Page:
Even so, defendant argues, the evidence was such that different minds could have reached different conclusions therefrom, and the trial justice, therefore, should not have disturbed the verdict, citing Strigas v. Peloquin, 99 R.I. 259, 207 A.2d 36, King v. Skomorock, 96 R.I. 204, Kasegian v. Mottram, 95 R.I. 183, and others to the same effect.

The cases relied upon by defendant certainly support the proposition for which they are cited, but in each such case, as well as in numerous others decided in this jurisdiction wherein the decision of the trial justice granting a new trial was held to be erroneous, the records disclosed that the trial justice either misconceived or overlooked material evidence or based his decision on evidence not in the record. In the instant case, however, it is our judgment the decision of the trial justice is not so invalidated.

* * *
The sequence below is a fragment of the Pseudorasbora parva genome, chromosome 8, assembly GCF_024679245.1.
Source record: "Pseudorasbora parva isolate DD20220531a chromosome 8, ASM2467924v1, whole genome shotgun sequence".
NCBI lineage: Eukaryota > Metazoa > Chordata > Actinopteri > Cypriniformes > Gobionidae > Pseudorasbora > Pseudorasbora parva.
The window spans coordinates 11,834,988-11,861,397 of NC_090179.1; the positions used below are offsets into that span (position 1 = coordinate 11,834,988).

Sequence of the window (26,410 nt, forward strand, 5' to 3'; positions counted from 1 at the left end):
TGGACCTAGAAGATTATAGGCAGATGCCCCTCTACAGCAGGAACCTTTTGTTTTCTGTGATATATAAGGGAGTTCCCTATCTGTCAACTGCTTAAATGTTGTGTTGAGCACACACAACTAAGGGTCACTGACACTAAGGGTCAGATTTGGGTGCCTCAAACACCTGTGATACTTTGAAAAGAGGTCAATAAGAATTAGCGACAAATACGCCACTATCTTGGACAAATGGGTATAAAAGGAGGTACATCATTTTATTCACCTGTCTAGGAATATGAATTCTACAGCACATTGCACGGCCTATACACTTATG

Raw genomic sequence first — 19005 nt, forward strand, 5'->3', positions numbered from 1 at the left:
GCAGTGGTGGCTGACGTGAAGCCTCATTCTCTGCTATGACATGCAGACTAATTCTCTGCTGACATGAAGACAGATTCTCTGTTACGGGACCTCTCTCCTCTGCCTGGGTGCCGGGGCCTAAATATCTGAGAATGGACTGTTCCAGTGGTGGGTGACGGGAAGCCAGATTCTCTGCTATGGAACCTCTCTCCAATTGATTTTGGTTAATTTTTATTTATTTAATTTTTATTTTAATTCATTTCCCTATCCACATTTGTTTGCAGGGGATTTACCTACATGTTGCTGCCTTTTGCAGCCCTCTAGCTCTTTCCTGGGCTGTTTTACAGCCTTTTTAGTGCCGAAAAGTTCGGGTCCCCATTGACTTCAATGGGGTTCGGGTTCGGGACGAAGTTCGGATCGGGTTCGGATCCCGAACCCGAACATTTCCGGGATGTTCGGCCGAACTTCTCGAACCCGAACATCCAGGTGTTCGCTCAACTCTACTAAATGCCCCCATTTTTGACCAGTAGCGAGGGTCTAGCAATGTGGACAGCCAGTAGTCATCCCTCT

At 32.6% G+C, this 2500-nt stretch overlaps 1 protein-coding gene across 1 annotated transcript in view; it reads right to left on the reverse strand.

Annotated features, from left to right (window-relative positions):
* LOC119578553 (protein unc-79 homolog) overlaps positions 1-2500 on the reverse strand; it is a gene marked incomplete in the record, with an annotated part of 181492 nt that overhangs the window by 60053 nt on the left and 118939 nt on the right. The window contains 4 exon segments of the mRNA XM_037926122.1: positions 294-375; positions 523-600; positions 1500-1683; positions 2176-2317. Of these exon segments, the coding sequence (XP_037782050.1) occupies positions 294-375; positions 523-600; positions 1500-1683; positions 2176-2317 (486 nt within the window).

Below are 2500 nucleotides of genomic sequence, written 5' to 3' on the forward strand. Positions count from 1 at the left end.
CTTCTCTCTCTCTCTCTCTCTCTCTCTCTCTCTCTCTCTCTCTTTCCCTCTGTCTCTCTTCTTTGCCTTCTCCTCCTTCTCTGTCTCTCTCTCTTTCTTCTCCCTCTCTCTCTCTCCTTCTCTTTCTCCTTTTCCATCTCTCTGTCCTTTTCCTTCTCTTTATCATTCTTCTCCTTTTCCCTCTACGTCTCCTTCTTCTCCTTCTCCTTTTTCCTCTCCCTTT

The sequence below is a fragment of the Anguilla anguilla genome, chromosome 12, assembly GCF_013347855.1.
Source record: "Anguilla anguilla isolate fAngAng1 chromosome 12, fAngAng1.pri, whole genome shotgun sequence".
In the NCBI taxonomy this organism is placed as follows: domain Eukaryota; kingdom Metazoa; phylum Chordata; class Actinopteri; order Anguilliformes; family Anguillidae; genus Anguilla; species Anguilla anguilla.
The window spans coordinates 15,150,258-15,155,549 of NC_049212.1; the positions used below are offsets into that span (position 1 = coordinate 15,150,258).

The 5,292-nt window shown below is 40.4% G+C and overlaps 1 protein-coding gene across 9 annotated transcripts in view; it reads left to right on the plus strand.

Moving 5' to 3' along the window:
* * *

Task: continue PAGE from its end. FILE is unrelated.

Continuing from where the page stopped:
All of the medical testimony including that of defendant's witnesses was to the effect that plaintiff was disabled to some extent and the conflict in the testimony was only as to the degree. The trial justice recognized this but also recognized that the duties which constituted plaintiff's regular employment, at the time of this accident, must be properly evaluated in weighing the medical testimony, and in reaching his decision he made it clear that as to this fact the evidence greatly preponderated against the verdict. We have resorted to the foregoing emphasis because in its oral *409 argument and brief defendant refers to plaintiff's former employment, including the information contained on his application for the policy, as though these circumstances carried persuasive weight, whereas they are without significance.